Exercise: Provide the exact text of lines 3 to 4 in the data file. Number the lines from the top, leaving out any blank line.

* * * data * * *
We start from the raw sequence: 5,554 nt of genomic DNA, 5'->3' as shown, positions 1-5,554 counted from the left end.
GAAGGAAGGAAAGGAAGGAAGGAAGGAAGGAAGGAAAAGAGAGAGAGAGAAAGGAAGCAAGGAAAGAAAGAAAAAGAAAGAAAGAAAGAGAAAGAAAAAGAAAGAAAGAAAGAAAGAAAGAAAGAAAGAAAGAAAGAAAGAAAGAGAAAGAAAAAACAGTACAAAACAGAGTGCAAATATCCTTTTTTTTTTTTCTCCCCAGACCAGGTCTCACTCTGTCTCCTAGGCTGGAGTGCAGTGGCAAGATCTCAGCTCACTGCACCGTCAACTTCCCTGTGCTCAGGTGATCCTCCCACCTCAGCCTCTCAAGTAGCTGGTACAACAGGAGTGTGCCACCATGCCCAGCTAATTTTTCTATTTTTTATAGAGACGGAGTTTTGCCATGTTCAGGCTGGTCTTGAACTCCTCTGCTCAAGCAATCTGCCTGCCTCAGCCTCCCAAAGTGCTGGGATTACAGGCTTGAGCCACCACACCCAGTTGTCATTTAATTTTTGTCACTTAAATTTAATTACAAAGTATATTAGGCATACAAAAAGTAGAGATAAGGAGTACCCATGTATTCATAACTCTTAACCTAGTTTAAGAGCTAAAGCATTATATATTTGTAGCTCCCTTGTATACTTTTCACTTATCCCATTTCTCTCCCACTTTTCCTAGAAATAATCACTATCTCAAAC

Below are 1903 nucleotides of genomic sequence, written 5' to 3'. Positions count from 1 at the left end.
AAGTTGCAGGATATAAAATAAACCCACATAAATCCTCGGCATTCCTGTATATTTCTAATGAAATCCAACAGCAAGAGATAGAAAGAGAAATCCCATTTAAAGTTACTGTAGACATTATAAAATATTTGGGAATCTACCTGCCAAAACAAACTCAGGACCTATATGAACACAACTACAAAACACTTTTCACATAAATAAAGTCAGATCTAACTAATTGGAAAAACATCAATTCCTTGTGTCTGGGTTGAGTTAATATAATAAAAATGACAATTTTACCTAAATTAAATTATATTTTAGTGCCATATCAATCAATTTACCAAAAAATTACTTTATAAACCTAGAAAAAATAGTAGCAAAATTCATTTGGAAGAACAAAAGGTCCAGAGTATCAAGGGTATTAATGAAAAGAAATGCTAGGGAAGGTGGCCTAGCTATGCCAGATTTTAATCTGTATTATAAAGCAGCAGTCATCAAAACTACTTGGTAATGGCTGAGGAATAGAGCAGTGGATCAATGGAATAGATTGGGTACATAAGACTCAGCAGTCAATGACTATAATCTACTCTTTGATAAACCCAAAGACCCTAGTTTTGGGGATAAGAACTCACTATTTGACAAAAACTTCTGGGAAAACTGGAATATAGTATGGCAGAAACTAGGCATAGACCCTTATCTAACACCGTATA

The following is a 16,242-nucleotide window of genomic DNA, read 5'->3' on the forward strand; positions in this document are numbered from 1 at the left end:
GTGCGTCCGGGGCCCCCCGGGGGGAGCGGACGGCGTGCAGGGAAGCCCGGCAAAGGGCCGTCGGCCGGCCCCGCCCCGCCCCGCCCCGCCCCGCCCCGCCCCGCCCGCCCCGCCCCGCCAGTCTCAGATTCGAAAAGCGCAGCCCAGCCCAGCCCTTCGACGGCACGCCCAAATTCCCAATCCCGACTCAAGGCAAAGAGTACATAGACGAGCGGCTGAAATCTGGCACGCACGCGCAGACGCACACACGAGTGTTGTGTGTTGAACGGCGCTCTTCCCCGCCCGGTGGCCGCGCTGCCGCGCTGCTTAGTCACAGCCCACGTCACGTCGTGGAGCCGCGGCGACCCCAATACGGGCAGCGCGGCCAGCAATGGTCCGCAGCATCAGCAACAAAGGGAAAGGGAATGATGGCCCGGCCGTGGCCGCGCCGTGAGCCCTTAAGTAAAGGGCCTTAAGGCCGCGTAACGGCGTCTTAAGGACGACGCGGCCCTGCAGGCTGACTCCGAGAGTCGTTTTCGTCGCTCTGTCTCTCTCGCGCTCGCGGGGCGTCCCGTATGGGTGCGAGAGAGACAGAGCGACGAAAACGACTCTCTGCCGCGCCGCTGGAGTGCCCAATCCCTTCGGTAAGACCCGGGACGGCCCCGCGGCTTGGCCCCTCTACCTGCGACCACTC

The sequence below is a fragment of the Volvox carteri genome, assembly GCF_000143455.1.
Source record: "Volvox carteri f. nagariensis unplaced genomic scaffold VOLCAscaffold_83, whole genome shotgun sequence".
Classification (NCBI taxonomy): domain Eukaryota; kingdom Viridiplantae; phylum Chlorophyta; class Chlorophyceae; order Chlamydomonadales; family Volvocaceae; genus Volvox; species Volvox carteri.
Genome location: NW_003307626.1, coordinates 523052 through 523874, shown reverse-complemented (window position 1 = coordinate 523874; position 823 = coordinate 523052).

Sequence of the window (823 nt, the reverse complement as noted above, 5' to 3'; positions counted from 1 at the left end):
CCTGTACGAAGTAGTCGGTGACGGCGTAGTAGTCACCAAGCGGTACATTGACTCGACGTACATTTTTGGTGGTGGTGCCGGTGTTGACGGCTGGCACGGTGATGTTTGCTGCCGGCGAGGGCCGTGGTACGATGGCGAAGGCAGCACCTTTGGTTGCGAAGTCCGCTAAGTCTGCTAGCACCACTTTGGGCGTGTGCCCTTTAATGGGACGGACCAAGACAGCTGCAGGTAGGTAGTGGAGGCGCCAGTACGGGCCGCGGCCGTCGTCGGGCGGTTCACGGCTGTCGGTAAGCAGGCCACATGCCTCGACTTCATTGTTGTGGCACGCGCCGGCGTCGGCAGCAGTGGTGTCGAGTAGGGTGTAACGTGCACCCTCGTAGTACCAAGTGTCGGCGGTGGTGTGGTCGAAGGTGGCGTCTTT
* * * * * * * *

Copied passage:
Below are 1903 nucleotides of genomic sequence, written 5' to 3'. Positions count from 1 at the left end.
AAGTTGCAGGATATAAAATAAACCCACATAAATCCTCGGCATTCCTGTATATTTCTAATGAAATCCAACAGCAAGAGATAGAAAGAGAAATCCCATTTAAAGTTACTGTAGACATTATAAAATATTTGGGAATCTACCTGCCAAAACAAACTCAGGACCTATATGAACACAACTACAAAACACTTTTCACATAAATAAAGTCAGATCTAACTAATTGGAAAAACATCAATTCCTTGTGTCTGGGTTGAGTTAATATAATAAAAATGACAATTTTACCTAAATTAAATTATATTTTAGTGCCATATCAATCAATTTACCAAAAAATTACTTTATAAACCTAGAAAAAATAGTAGCAAAATTCATTTGGAAGAACAAAAGGTCCAGAGTATCAAGGGTATTAATGAAAAGAAATGCTAGGGAAGGTGGCCTAGCTATGCCAGATTTTAATCTGTATTATAAAGCAGCAGTCATCAAAACTACTTGGTAATGGCTGAGGAATAGAGCAGTGGATCAATGGAATAGATTGGGTACATAAGACTCAGCAGTCAATGACTATAATCTACTCTTTGATAAACCCAAAGACCCTAGTTTTGGGGATAAGAACTCACTATTTGACAAAAACTTCTGGGAAAACTGGAATATAGTATGGCAGAAACTAGGCATAGACCCTTATCTAACACCGTATA